Once you have a humanity infused with the life presence of the creator and one with him, as Jesus says in John 17, then that solves the problem. That is the solution to the problem of the human condition.
In part one of the episode (0:00–8:05), Tim and Jon recap a discussion about the role of sacrifice within the theme of trees in the Bible.
Metaphorically, we sacrifice our desires when we decide to live by God’s wisdom. In a similar way, Noah makes a costly sacrifice on a high place as an offering of thanks and atonement. Noah’s moment of decision with wood on a high place leads to communion with God.
Abraham also had a moment of decision that combined wood, high places, and sacrifice. God asked him to sacrifice his son, and symbolically Abraham sacrificed his own wisdom and actions to take God’s promise for himself. God’s promise exists because of his gift, not our efforts.
Later in the Hebrew Scriptures, Moses, David, and the people of Israel all face tests before trees in high places. This becomes a major image of humanity’s rebellion in the book of Kings. The solution for humanity is a human who can choose life and also account for the sum of human rebellion and pain.
In the second part of the episode (8:06–37:00), Tim and Jon dive into listener questions. These questions are listed below with the timestamps.
Peter from Utah (8:06)
In the wisdom series, you compared Lady Folly and Lady Wisdom to wisdom metaphors of the tree of life and the antithesis. I was wondering if Lady Folly could be considered a metaphor of the Asherah?
Tim shares that the speeches in Proverbs 1-9 are a warning from Solomon about two life paths, wisdom and folly. They become metaphors for two women, Lady Wisdom and Lady Folly. Lady Folly is called by a number of titles, including “the foreign woman.” One of Solomon’s failed tests was marrying many non-Israelite women and worshiping their gods.
Asherah was a foreign goddess of fertility whose altar was on high places and whose statues took the form of sacred trees. Israel and their kings failed at the tree when they sacrificed offerings and even their children to Asherah. They created and worshiped in an anti-Eden.
Terese from California (12:00)
In chapter two, line nine, where God is populating the garden of Eden, it describes, “in the middle of the garden were the tree of life and the tree of the knowledge of good and evil.” But the verb there, “were,” is confusing me because that sentence makes it sound like there are definitely two trees—separate trees—one is the tree of life, and one is the knowledge of good and bad. But then in chapter 3, in the fall, when Eve is talking with the serpent and she’s repeating to the serpent what God told her, she says, “God did say, ‘You must not eat from the tree that is in the middle of the garden,’” and she’s only talking about one tree. I’m curious—where do scholars come down on that? Is there one tree that is all those things, or are there two trees, and why is it translated like that?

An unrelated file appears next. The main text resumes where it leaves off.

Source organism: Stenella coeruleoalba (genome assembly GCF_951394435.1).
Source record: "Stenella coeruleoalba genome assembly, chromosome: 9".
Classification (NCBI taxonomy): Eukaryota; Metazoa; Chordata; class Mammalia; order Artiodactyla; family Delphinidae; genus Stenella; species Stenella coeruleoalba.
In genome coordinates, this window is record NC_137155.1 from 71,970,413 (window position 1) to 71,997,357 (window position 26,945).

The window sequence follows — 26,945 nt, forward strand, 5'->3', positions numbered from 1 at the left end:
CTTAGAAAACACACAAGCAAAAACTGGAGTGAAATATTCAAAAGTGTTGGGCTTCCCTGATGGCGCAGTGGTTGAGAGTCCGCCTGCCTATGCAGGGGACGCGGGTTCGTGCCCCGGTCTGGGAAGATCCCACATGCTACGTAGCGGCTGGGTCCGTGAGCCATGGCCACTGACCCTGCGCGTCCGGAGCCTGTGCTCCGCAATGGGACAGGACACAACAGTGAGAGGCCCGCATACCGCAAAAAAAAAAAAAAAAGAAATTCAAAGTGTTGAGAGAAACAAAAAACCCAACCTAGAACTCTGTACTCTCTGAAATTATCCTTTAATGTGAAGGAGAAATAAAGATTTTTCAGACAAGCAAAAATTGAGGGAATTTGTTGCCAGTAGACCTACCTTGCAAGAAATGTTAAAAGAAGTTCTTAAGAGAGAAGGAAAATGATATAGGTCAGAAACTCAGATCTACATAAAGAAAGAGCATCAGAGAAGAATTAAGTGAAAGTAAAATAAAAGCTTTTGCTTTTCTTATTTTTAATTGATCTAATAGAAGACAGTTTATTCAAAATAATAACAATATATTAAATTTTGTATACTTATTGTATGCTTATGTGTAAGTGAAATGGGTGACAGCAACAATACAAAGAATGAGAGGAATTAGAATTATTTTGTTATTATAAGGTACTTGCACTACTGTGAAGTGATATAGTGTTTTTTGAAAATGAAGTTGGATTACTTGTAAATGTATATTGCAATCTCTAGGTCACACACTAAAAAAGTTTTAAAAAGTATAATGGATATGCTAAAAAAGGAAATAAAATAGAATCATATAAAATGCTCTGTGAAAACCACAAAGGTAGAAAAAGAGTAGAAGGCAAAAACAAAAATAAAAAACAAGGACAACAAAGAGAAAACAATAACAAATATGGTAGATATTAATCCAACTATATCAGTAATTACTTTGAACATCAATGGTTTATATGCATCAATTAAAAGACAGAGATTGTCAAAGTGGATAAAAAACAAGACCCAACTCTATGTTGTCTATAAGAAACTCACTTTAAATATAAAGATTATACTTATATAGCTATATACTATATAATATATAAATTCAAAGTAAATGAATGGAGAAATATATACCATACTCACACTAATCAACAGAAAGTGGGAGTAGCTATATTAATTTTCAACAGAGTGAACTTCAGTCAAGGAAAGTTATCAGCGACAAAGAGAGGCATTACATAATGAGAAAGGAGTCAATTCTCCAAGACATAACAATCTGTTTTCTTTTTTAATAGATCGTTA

Tim explains that some people think Genesis 2 is talking about one tree. But Genesis 2 clearly says that the tree of life is in the middle of the garden (Genesis 2:8-9), and Eve clearly says that the tree they’re commanded not to eat from is in the middle of the garden (Genesis 3:2-3). The two choices are represented by two trees growing in the middle of the garden.
Gina from Alabama (20:21)
You pointed out a new thought and great point for me, that the Tree of Life in Genesis 3:22 indicates, "Humans do not possess the ability on their own to live forever." My understanding has been that it is sin that brought on the aging process and the end result, death. Maybe we can only speculate, but I was wondering what you thought would happen to humans if we had never sinned. Would we still age and/or die? If we had eaten of that tree first, could we still have eaten from the other and been in a worse position?
The narrative is clear that God forms humans from the dust of the ground (Genesis 2:7). The image is God forming humans from the wet ground of the wild world before there’s a garden. Humans become alive when God breathes life into humanity. Then, God plants a garden in Eden and places the humans there (Genesis 2:8).
Dust is a primary image of mortality in the Hebrew Bible. Tim cites several different passages. Psalm 103:14 says that God remembers we are dust. In other words, we share the same identity as the first mortal in Genesis 2. Job uses this image several times (Job 4:19, Job 10:8, Job 33:6), a narrative image of mortal humans who without the breath of life are just dust.
Tim shares that different Christian traditions have different understandings of human mortality. The Eden narrative seems to claim that humans are mortal, and it’s only by being placed in proximity to God’s eternal life in the garden that we can be transformed to eternal life.
Jon mentions the Hebrew concept of Sheol, the underworld or place of the dead. Tim says this is a state of nonexistence, where people don’t have volition or agency. The Psalms share positive images of the afterlife, associated with life after death as a gift from God. In the Eden narrative, Tim says the image is of a conditional, embodied immortality.
The tree of life represents continual proximity to God’s own life. Within the logic of the narrative, the choosing of both trees is an impossibility. This is the same question as whether humans can rebel in the new creation. The culmination of the biblical narrative is humanity becoming one with God through the person of Jesus. Humanity infused with the life presence of the creator is the solution to the problem of humanity.
Show produced by Dan Gummel.
Powered and distributed by Simplecast.